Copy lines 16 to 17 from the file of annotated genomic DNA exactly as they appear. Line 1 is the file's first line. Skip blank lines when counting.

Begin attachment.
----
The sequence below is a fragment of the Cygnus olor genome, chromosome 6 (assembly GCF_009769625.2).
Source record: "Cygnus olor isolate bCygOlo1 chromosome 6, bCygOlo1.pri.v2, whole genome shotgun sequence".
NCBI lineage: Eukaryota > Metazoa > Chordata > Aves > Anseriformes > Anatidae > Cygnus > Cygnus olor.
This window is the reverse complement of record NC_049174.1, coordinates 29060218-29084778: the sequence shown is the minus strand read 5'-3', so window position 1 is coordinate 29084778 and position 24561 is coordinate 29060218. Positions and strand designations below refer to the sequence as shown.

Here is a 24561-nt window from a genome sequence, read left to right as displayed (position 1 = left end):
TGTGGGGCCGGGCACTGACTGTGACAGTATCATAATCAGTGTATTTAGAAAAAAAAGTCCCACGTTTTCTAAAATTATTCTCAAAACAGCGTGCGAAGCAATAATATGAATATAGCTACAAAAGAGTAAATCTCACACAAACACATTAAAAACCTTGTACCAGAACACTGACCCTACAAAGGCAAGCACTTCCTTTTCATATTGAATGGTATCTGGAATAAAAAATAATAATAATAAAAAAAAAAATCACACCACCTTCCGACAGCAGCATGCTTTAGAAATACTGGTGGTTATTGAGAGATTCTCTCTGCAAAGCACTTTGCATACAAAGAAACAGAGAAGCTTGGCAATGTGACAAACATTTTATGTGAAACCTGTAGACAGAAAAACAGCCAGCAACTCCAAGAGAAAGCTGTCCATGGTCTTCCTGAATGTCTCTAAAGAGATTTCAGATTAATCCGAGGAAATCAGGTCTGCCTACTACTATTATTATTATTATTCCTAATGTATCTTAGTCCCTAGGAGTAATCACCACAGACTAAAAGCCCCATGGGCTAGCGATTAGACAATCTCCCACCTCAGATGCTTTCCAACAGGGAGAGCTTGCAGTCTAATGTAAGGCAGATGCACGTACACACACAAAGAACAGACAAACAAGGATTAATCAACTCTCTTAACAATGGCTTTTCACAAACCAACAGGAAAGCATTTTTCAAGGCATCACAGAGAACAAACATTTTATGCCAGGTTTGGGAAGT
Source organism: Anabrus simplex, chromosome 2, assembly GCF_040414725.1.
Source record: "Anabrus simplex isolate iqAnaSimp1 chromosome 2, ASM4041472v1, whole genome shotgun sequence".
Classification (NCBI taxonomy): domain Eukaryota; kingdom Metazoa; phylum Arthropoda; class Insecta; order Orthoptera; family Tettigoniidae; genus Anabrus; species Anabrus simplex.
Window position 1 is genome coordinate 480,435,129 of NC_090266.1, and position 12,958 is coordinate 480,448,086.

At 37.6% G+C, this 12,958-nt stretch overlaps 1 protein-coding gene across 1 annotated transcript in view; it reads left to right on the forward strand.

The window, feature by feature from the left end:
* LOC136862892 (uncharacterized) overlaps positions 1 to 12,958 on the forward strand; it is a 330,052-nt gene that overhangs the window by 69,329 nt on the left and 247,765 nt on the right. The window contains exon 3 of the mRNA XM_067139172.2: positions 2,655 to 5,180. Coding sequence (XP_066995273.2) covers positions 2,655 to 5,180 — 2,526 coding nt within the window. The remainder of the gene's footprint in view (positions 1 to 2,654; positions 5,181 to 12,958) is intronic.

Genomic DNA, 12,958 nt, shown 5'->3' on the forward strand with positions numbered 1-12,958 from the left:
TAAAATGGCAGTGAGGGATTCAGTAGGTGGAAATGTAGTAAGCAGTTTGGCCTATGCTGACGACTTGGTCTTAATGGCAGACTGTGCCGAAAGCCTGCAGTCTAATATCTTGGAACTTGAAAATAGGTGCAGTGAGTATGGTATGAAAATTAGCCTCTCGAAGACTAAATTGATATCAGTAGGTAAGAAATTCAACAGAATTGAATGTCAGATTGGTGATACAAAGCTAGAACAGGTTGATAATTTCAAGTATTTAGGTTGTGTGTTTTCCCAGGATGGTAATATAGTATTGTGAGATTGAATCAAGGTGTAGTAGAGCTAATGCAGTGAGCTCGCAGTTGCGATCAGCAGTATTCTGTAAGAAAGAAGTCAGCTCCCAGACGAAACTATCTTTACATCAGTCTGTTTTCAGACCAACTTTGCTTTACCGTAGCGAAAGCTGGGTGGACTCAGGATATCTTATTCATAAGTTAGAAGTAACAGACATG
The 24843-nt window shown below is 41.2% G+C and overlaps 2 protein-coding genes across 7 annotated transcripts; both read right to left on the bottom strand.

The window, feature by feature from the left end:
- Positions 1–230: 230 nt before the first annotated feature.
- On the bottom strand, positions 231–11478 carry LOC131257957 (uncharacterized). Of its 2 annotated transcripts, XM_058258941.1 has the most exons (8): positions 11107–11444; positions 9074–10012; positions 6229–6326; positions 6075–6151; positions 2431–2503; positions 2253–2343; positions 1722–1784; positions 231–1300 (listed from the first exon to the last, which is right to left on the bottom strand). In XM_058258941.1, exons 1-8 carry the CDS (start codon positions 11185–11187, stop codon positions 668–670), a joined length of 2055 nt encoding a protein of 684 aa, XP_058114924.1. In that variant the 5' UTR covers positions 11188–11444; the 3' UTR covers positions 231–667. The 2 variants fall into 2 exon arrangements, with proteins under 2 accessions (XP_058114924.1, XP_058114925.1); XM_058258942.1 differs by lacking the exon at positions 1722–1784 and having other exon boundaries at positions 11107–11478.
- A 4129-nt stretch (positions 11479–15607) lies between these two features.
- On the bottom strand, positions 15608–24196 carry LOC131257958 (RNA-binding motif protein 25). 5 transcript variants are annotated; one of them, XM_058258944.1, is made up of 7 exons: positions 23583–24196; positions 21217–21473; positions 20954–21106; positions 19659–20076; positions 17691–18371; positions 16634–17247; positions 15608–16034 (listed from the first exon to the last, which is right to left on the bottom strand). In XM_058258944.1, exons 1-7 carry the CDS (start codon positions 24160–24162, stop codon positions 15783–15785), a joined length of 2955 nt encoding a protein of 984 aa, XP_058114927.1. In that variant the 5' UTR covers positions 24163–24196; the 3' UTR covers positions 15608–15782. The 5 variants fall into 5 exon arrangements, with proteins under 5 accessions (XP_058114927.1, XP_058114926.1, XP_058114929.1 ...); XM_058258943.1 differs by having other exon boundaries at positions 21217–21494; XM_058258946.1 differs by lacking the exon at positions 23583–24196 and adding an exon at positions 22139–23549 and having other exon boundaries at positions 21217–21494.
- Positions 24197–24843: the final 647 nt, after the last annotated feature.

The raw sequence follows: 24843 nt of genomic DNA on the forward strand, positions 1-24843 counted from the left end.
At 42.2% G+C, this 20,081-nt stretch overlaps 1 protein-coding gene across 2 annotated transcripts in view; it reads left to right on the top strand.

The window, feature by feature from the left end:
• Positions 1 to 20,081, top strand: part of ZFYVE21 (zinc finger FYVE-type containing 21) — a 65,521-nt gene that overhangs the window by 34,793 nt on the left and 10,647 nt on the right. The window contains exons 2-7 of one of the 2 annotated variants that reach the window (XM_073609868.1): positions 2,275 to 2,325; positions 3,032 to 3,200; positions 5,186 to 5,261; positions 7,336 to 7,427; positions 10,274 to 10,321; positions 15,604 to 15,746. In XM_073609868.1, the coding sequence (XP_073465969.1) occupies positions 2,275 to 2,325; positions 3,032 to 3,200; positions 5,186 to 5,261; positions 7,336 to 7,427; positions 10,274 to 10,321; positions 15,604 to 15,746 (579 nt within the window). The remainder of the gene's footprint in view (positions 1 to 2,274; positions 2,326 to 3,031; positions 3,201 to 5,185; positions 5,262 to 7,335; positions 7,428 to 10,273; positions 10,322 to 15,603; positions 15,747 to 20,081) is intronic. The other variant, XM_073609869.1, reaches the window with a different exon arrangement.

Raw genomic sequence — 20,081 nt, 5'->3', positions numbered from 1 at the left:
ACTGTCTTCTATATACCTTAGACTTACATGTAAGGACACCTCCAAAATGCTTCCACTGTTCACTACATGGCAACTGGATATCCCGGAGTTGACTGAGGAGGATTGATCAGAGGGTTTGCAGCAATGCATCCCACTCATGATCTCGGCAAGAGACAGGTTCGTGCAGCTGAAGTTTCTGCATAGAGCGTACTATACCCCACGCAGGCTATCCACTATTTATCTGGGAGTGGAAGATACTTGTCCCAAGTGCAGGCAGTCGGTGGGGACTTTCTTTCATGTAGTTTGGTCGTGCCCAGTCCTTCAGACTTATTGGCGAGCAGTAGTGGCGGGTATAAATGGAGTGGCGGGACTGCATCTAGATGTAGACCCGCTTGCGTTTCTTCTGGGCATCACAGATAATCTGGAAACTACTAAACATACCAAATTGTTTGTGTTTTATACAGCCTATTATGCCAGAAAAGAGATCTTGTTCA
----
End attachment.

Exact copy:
The 24843-nt window shown below is 41.2% G+C and overlaps 2 protein-coding genes across 7 annotated transcripts; both read right to left on the bottom strand.

The window, feature by feature from the left end: